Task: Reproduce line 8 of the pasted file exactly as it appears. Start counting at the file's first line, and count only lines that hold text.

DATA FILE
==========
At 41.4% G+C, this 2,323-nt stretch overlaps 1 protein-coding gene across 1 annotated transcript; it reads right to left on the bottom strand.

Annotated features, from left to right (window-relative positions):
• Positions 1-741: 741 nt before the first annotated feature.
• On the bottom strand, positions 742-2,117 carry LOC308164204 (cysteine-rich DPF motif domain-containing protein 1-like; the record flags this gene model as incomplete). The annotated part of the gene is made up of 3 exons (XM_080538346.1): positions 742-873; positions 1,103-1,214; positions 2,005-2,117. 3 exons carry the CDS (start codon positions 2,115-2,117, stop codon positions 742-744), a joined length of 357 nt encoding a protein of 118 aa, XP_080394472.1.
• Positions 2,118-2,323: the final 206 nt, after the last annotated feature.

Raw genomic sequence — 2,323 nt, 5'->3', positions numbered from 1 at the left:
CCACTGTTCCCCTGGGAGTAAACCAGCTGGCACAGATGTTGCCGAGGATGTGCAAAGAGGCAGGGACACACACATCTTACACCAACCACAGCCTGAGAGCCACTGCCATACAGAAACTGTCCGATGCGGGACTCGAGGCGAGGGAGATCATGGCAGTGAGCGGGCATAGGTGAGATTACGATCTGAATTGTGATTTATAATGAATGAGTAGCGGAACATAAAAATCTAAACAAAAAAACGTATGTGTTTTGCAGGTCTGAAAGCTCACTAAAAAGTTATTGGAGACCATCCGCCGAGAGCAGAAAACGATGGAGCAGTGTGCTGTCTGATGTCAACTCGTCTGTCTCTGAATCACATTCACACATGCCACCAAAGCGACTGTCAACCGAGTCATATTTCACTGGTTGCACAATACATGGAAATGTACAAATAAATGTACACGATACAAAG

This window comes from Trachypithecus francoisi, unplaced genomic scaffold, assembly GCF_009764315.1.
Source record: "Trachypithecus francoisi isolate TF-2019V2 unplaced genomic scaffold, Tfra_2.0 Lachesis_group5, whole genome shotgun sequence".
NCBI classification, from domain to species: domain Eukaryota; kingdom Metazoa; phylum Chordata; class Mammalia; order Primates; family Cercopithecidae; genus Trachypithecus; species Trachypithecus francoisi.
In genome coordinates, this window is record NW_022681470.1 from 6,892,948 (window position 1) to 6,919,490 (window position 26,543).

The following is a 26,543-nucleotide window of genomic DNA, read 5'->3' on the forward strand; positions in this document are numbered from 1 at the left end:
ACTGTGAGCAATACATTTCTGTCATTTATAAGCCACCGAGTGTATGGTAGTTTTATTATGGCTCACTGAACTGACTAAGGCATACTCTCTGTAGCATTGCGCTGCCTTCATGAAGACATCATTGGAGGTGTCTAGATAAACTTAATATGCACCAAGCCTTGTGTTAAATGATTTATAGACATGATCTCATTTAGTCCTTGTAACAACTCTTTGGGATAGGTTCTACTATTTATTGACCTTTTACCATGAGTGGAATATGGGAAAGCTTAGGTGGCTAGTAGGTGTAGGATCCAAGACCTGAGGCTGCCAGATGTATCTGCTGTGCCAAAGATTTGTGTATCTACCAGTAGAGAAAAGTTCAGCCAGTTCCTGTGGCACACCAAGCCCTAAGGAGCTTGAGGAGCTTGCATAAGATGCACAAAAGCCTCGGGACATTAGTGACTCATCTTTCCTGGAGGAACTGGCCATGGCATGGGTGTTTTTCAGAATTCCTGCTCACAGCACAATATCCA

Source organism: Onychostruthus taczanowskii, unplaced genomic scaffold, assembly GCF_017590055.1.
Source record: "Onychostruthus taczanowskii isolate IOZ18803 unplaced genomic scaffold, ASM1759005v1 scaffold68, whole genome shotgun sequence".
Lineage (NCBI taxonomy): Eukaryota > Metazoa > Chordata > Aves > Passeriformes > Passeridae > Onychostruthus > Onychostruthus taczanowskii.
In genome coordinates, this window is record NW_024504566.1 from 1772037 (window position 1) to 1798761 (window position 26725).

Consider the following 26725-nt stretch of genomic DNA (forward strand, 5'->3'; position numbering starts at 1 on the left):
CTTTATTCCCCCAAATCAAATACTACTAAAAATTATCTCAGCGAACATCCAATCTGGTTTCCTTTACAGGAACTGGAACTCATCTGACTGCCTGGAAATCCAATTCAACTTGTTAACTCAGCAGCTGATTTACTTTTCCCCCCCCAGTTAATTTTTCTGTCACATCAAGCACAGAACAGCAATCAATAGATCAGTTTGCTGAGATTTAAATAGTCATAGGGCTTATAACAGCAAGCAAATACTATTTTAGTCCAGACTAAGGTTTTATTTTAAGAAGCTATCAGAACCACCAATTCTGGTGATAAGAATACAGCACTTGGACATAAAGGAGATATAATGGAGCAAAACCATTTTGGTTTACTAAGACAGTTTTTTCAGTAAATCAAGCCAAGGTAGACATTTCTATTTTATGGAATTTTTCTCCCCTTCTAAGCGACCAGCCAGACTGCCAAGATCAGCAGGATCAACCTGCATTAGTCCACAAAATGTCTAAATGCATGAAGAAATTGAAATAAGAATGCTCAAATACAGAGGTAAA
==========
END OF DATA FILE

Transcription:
This window comes from Trachypithecus francoisi, unplaced genomic scaffold, assembly GCF_009764315.1.